Reese Fernandez-Ruiz: Making an Impact in the Face of the Pandemic

A conversation with Rags2Riches’ Reese Fernandez Ruiz on how she empowers artisans through her work – and how she balances sustaining her enterprises’ ability to make a profit versus the good her businesses do. By Joyce Panares

Image courtesy of Reese Fernandez-Ruiz
Image courtesy of Reese Fernandez-Ruiz

Reese Fernandez-Ruiz has come a long way from the 22-year-old management graduate who, in 2007, met a group of artisans (mostly women) weaving foot rugs out of scrap fabric and were only earning 10-16 pesos per day.

Armed with a strong belief in her ability to help these women improve their lot in life, Reese, together with a group of founders, decided to put up Rags2Riches (R2R) shortly after their visit.

Thirteen years later, Rags2Riches, now a well-known fashion and design house empowering community artisans across the country, is proof that style and sustainability can co-exist, and make good business sense, too.

We talk to Reese on how the pandemic is shaping the business operations of R2R, and how the company is able to maintain its eco-ethical branding.

Q: You have worked with several artisanal communities – the Buhid and Hanunuo indigenous groups from Mindoro, T’boli women from South Cotabato, and Inabel weavers from Northern Luzon, among others. Can you take us through how you partner with them?

RFR: We work with different communities, and we work with them in different ways. There’s a community of artisans who are fully employed – meaning, even before we sell anything, they are paid. They are regular employees.

We also work with home-based artisans. They’re the ones who make the woven pieces and they’re considered our community suppliers. We pay by the piece.

And then there are the group of artisans who are in different parts of the Philippines weaving indigenous fabrics. We work with them through other social enterprises as well.

Image courtesy of Reese Fernandez-Ruiz
Image courtesy of Reese Fernandez-Ruiz

Q: A common misconception is that a business founded on social enterprise values is not sustainable. How were you able to prove this wrong?

RFR: We consider R2R as a self-sustaining business that provides opportunities for artisans. It will have an ending if you have nothing to reinvest, if you don’t have anything to buy raw materials with. Then you will just stop and you’re gonna move on to your next adventure.

If it’s a sustainable enterprise that will go on for a long time, it has to operate like a proper business. It has to invest in raw materials, invest on assets, and create more value. The goal is longevity. We want to be able to provide livelihood, and we know that livelihood is long term.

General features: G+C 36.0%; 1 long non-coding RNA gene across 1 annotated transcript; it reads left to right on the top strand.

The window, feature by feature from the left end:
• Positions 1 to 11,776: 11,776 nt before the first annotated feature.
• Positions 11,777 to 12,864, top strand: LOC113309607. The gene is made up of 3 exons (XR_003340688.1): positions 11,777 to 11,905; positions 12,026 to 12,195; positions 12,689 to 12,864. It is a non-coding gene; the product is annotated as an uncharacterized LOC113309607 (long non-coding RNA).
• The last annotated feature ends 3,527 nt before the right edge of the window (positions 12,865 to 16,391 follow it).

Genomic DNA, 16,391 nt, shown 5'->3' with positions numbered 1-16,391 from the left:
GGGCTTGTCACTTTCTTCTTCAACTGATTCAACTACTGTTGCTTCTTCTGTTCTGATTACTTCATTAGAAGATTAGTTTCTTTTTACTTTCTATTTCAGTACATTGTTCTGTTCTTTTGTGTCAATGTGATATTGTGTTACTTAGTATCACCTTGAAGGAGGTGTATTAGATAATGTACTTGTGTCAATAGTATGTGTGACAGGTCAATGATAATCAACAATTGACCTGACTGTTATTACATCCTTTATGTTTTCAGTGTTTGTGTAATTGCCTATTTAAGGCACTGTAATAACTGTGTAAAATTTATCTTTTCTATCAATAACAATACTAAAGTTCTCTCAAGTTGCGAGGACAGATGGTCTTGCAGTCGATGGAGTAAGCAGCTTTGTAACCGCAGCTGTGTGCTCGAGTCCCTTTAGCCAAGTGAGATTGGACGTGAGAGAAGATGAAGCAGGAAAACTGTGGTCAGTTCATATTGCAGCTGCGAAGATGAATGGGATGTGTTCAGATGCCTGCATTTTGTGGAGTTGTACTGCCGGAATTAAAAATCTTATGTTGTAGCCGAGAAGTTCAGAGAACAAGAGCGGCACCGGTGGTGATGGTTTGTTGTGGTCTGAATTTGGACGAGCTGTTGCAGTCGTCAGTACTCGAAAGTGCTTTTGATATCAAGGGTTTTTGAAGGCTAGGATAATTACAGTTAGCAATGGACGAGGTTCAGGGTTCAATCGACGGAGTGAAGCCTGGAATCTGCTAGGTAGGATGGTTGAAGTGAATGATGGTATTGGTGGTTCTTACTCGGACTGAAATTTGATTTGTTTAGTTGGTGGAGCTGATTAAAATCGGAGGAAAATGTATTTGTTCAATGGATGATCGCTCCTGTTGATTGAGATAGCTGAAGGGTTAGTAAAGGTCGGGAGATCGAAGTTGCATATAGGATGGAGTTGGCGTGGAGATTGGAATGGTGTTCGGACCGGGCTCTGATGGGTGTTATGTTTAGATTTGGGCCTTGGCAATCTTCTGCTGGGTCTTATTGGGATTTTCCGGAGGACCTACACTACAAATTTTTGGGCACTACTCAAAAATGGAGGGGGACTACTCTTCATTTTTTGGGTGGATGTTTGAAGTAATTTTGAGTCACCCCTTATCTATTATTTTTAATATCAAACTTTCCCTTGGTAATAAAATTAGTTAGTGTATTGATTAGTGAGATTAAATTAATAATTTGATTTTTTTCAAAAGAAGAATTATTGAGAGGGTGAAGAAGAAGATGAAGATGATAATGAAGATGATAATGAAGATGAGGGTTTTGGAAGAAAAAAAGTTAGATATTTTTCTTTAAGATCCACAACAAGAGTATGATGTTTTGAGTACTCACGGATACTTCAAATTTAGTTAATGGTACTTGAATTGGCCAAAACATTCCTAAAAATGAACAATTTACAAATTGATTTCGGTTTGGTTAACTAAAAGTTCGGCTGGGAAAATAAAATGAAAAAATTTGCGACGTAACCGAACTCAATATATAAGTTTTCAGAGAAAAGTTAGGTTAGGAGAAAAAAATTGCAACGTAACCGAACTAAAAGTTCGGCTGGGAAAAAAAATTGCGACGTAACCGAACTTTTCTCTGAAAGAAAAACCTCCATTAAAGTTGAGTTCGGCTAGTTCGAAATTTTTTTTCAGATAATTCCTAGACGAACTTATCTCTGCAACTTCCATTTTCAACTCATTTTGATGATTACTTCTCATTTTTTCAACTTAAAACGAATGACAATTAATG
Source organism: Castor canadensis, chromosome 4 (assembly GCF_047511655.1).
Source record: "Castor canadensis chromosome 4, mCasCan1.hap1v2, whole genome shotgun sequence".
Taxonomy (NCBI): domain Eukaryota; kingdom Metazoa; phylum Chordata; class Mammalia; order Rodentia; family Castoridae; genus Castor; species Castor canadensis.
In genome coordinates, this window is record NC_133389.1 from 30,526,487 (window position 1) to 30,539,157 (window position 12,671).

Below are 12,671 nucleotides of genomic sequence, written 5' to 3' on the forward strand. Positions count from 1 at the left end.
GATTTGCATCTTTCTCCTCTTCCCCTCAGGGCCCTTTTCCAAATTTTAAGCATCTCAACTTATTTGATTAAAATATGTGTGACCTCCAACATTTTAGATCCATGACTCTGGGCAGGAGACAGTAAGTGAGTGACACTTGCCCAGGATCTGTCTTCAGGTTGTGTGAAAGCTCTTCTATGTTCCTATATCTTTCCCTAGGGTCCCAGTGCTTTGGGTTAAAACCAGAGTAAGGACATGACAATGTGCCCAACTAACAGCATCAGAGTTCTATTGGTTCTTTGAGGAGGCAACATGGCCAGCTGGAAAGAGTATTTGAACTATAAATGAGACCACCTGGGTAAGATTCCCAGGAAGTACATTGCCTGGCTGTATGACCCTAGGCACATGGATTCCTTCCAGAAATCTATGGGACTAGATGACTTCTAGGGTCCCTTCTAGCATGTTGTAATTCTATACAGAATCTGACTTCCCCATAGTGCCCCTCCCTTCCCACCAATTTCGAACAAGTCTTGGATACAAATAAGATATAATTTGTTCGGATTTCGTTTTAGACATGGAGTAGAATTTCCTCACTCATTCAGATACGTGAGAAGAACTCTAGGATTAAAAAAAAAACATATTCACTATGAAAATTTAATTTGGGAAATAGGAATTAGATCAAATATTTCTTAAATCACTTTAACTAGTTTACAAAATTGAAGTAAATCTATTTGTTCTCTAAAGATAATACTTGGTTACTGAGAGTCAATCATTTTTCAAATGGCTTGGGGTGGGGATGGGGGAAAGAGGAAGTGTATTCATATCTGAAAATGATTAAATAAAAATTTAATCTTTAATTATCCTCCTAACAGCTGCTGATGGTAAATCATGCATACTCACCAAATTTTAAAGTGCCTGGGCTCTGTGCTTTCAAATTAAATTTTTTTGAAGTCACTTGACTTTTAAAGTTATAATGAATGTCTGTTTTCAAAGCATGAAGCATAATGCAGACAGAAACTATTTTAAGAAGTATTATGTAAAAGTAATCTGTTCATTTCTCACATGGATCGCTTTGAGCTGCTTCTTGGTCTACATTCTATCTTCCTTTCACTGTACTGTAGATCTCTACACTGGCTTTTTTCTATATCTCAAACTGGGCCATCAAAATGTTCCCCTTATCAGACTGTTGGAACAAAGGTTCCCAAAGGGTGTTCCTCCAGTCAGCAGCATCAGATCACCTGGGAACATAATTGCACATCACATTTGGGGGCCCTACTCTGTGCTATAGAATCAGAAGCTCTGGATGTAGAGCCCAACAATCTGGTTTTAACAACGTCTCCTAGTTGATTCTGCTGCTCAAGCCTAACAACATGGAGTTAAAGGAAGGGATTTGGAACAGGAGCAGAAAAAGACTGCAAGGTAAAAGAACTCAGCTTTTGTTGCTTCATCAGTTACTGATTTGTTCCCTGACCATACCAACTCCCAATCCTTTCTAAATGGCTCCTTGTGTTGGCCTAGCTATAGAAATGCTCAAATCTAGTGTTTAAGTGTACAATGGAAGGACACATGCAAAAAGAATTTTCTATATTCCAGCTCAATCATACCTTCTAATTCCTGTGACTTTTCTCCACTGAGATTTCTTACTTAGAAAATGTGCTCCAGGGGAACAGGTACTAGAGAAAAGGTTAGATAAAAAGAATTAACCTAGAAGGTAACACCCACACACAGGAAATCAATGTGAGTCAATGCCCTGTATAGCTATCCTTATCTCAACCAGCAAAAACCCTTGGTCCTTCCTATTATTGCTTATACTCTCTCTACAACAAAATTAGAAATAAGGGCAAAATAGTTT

Q: How is your business faring now?

RFR: When we started 13 years ago, we have been through so much. We support artisans, and we’re in partnership with them. That’s the whole reason why we’re continuing, why we’re really hustling, even through 2020.

Especially because of this situation, we want to provide opportunities to our artisans, and as much as possible, get to the other side of this pandemic with as many people as we can bring.

Q: What kind of pivot did you have to do to weather this crisis?

RFR: Just like most businesses, we feel the pressure and strain of the market because people are trying to conserve resources and the majority of our products, pre-pandemic, are bags that are considered non-essentials.

So we pivoted our production to making products that the artisans can make, but are also relevant to the market. We produced face masks and PPE (personal protective equipment), and lounge wear under a capsule collection created by artisans and designers while on community quarantine.

Q: You have teamed up with Avida Land for the Safe & Sound Care Set. Tell us about this care kit.

RFR: If you bring a kit like that with you, then you have something that’s beautiful on your face, which is a mask made of indigenous fabric. You also have a multipurpose sanitizer with you. And then there are the filters that you could exchange as needed, plus the pouch because sometimes you put your mask inside your bag and it mixes with everything else, which defeats the purpose of sanitizing everything.

Q: Why did you choose to partner with Avida Land?

RFR: Avida is all about celebrating life and purpose and passions. And for R2R, that resonates so well. I think it’s the whole lifestyle of Avida — of living a meaningful life and celebrating your milestones — that really holds true for us.

For our artisans, they celebrate their milestones and their achievements in their lives. Because they know that they are achieving things little by little, they’re going to get somewhere. I think for Avida employees and home owners, it’s the same. For most of them, Avida is going to be their first home. It’s a fulfillment of their dream and realization of all their achievements. We see that as a beautiful symbol.

Q: In your website, you said your belief is that “every single good we do, every door we open for others, and every decision we make with love will lead to a better world for all.” Amid the disruptions brought about by the pandemic, has this changed?

RFR: Why we do what we do is our anchor, so it does not really change. It’s our North Star. So whatever we go through in life, whatever we go through as an enterprise, there will be very many difficulties and challenges, but we can go through all of them.

Our “why” is intact, and we have identified it so well. And we know exactly why we’re doing what we’re doing. In fact, it just became stronger because it’s gonna be needed even more.

Visit Rags2Riches’ website to shop for things that matter and support their advocacy. And for homes that promote socially responsible living and celebrating your milestones, visit Avida Land’s website.